One of the tools used to investigate the influence of benthic primary producers on the surrounding ecosystem is the Benthic Isolation Tent, here deployed over a reef location dominated by corals on Jarvis, Northern Line Islands.
Coral reefs worldwide are in decline, likely as a result of human carelessness and exploitation. This has been documented by a multitude of studies conducted over the last few decades. But it becomes even more obvious just by looking at different reef locations along a gradient of human exposure. Past and upcoming expeditions to the Central Pacific, particularly to the Line Islands, provide an undeceiving picture of how anthropogenic influence – even as marginal as on those remote islands – changes the face of these remarkably complex ecosystems.
To better understand the mechanisms underlying the alterations in coral reef community compositions the research reported in the Line Islands Collection has focused around interactions between the microbial community and macro-organisms, like fish, coral, or algae, and on the reciprocal effects of both micro- and macro- organisms on key- water parameters like oxygen, carbon, or nutrient concentrations.
The Collection of studies presented here, from a variety of research teams, takes a multidisciplinary approach towards identifying mechanisms which shape the structure of different communities and understanding how these mechanisms are altered along a gradient of anthropogenic disturbance. We try to link abundance and performance of individual organisms or functional groups to the whole community ecology of coral reefs. Specifically, we want to understand what dictates the flow of energy and materials through coral reef ecosystems and how the pathways change following anthropogenic perturbation.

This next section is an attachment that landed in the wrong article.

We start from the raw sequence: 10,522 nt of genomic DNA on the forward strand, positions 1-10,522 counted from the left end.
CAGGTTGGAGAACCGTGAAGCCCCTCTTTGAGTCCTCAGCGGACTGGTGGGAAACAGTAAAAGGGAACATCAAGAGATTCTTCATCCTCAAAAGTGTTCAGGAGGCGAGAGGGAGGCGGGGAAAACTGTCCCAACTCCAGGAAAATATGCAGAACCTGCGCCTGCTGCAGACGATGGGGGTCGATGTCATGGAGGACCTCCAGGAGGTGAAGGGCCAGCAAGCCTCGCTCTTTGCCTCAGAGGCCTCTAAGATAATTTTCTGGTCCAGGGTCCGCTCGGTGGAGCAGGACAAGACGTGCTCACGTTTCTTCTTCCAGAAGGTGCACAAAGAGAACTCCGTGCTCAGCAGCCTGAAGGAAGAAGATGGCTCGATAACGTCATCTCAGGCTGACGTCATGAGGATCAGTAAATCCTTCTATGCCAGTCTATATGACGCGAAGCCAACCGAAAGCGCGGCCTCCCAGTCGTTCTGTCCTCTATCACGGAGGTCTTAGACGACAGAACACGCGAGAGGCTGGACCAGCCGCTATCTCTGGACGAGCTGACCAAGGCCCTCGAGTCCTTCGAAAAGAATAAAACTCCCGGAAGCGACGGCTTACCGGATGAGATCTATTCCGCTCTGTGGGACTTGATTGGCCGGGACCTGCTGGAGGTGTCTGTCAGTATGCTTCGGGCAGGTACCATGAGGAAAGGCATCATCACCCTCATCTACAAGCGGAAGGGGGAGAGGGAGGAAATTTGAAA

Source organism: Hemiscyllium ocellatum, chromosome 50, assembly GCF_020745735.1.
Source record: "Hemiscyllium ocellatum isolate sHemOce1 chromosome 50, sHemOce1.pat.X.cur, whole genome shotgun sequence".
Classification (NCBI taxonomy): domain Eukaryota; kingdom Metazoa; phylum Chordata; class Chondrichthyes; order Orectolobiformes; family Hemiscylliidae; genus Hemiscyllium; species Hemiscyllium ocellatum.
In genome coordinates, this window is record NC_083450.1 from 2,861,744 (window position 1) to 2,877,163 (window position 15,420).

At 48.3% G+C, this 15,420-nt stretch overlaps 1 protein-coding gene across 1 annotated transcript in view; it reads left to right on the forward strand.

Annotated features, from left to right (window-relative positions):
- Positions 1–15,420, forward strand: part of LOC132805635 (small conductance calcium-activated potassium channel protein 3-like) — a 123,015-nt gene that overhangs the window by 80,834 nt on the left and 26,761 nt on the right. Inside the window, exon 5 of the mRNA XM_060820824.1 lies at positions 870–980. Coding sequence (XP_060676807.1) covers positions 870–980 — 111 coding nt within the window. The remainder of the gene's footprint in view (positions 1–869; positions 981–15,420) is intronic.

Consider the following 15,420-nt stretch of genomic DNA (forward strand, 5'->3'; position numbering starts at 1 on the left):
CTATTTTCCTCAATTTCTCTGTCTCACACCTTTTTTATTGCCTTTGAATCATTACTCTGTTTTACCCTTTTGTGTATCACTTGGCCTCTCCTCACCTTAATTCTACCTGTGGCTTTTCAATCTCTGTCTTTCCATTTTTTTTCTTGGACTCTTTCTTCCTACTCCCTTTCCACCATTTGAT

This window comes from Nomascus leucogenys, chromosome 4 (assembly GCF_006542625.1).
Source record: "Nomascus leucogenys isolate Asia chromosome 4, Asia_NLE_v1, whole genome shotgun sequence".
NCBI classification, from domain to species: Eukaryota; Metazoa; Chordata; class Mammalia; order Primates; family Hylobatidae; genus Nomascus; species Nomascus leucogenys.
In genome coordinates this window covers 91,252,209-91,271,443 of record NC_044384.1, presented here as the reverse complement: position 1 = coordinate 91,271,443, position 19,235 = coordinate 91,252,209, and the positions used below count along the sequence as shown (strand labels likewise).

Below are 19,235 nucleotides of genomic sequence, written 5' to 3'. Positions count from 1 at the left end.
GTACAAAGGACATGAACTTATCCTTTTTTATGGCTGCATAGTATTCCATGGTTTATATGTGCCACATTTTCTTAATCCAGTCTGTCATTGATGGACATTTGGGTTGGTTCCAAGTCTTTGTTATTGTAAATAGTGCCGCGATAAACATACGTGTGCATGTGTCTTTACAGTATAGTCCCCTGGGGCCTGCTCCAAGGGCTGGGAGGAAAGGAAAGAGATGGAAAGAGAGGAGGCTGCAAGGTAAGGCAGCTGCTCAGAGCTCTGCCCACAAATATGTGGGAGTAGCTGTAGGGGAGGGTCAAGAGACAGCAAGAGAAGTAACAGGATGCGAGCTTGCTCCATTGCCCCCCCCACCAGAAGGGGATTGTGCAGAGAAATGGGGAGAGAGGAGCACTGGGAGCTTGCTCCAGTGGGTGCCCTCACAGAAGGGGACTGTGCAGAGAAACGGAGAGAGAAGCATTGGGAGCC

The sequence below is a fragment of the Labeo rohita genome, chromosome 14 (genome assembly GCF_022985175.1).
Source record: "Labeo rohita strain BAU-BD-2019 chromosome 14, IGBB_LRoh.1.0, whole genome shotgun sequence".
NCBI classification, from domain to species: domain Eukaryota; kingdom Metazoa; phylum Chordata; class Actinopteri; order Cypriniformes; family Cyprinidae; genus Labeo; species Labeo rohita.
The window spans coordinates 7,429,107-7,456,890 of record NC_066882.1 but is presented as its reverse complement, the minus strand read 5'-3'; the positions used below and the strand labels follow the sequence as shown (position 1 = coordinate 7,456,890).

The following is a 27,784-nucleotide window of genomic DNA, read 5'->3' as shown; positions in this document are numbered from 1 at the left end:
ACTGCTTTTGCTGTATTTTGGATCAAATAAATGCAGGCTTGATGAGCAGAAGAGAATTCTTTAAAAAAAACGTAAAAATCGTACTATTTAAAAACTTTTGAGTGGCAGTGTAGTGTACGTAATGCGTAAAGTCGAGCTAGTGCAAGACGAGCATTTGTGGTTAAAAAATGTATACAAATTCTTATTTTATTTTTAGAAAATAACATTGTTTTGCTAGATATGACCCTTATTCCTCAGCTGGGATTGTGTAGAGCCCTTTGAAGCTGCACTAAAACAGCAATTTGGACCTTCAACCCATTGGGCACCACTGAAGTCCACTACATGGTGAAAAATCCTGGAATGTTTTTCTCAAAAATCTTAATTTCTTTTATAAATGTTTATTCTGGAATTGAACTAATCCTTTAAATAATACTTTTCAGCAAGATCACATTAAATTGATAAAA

Our research demonstrates that organic matter dynamics are tightly coupled with benthic primary producers and the associated microbial communities. Human influences like fishing, or the input of surplus nutrients are thereby shifting bioavailable energy allocation towards microbes, at the expense of macro-organisms, a process called microbialization. These shifts may create positive feedback loops during transitions from pristine systems, inherently dominated by calcifying benthic organism, to more degraded states which are usually characterized by higher abundance of non calcifying macro- and turf algae. Algae-derived exudates will then select for ineffective and more pathogenic microbial communities, which facilitate regions of decreased oxygen availability through increased metabolic activity, and alter the transfer of energy to higher trophic levels.
Taken as a whole, this Collection investigates the biogeochemical processes, which shape coral reef ecosystems, spanning spatial scales from microns to thousands of kilometers. Presenting these and future studies together will help to understand the findings in their broader context, hopefully providing new aspects for the development of effective management, conservation, and restoration strategies for coral reefs. New articles will be added to the Collection as and when they are published.